Me, fuming, barefoot--the setup was the same.
Second time, I'm in a dress. Or rather a short, flowing brown skirt, avocado blouse strung through with muscled, veined arms swinging.
I beat my chest. I actually beat my chest, but with just the one fist. The left one, nearest my heart and making my point.
Is this what they'll remember?
In a year filled with funerals of loved ones, I get to wondering what my kids would say about me if given the opportunity to summarize. Would the above stories of my confronting neighborhood sins be told, and would they appear in or out of context? As in, "My mom was crazy enough to stop a drug deal barefoot, and ended up holding hands with the perpetrator and crying?" Or, simply, "My mom was crazy"?
Kids, let me help you out here. (Greg, I'm trusting you to report on your package deal with accuracy.)
Children. I have encouraged your creativity, no? And not in the ways the parenting books suggest. Yes, I keep the house stocked with paper, pens and tape. I have allowed you to leave large cardboard creations throughout our living quarters. But I have also fed you New Yorker cartoons. I cultivate those wicked strains of humor running through you two to the point where you, Simon, figured I was playing a joke when I walked around Dad's work party with toilet paper hanging from my pants. You were sure I was being funny, so you didn't tell me. Hint: I am funny. But next time, please: Tell me.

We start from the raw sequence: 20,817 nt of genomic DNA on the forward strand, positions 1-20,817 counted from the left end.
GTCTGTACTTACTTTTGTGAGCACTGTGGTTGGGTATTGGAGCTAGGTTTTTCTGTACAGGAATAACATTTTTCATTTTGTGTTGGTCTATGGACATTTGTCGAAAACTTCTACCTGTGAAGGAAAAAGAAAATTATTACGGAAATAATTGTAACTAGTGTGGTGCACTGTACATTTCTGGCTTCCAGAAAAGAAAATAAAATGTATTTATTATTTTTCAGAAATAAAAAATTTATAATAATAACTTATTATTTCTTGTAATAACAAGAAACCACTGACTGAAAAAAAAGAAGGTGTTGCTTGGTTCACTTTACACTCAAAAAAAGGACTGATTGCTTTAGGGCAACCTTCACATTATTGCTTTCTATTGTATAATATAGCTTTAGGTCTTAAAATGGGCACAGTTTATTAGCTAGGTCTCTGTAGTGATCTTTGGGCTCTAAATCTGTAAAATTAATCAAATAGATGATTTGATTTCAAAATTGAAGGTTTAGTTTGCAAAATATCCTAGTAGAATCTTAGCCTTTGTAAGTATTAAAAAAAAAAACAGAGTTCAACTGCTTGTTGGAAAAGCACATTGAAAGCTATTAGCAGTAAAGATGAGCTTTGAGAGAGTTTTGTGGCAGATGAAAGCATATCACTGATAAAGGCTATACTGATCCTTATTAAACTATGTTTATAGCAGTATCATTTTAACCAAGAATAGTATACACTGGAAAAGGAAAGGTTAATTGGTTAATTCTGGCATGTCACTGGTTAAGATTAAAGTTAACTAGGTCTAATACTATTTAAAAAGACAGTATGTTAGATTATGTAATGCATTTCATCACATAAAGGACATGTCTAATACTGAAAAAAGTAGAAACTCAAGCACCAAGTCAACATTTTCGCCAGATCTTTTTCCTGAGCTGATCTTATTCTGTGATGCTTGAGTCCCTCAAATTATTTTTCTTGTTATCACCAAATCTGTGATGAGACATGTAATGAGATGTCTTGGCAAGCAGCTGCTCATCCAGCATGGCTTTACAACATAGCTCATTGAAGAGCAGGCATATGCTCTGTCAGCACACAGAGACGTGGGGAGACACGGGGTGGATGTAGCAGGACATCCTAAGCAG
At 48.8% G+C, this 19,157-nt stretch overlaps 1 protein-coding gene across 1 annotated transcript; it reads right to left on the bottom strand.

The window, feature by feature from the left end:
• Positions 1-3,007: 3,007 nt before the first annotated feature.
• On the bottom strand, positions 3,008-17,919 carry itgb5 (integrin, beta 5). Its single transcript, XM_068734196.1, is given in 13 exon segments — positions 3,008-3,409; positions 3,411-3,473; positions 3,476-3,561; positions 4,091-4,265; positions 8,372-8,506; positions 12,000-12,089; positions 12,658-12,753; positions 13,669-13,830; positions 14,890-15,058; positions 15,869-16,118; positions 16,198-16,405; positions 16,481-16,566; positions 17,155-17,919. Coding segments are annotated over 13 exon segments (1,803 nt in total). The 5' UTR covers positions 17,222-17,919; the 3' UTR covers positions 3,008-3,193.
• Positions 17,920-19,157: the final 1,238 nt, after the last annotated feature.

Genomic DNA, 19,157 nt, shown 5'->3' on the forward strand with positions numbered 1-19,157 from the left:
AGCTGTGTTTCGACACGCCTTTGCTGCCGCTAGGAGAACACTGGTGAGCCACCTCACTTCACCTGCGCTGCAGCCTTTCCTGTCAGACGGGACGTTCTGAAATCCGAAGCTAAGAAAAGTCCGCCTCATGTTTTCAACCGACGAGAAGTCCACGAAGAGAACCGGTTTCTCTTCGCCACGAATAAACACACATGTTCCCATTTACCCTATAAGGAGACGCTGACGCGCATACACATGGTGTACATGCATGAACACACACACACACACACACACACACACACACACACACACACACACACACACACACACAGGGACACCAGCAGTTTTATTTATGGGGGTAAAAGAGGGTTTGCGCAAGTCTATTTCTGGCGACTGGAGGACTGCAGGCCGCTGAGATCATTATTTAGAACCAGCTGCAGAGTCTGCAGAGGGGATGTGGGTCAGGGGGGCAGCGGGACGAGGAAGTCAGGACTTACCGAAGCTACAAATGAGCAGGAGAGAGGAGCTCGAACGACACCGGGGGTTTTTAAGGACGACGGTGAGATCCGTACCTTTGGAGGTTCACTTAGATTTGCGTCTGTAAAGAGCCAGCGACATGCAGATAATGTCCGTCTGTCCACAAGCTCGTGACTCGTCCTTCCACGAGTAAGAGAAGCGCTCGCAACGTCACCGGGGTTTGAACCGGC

And I have tried to turn you into respectable human beings. You've sat sandwiched between convicted murderers at Applebees, friends all, and I questioned this decision only when the steak knives came out. Also, as you know, each year of your schooling I have offered a child on the playground money to make fun of you if your zippers were down. He never had to, which was the point entirely.
And did I ever just say, "Take a shower"? No. I handed you deodorant and announced, "How To Win Friends and Influence People." There's a difference. Speak to that.
And maybe there won't be time, but please acknowledge that you confused me with a hunchbacked, muscled creature carrying an ax, as featured on the cover of one of your scary books. You said, "That looks like you, Mom, except for the ax."
Don't talk about this, but I don't have people over often enough. Which is probably why, when Simon was asked on a teen health questionnaire if he had friends, he said, "Pfffft." This is my fault. The introverted genes come from both your father and I, but I could do better at this.
And Theo, I don't need to remind you how I suffered on those field trips. I accepted the migraines and the kicks to the back of the seat as a way to show my love for you. Also, I complained a lot.
That's good for now. There will be more to say soon enough.
Some of it, though, you may want to keep to yourselves.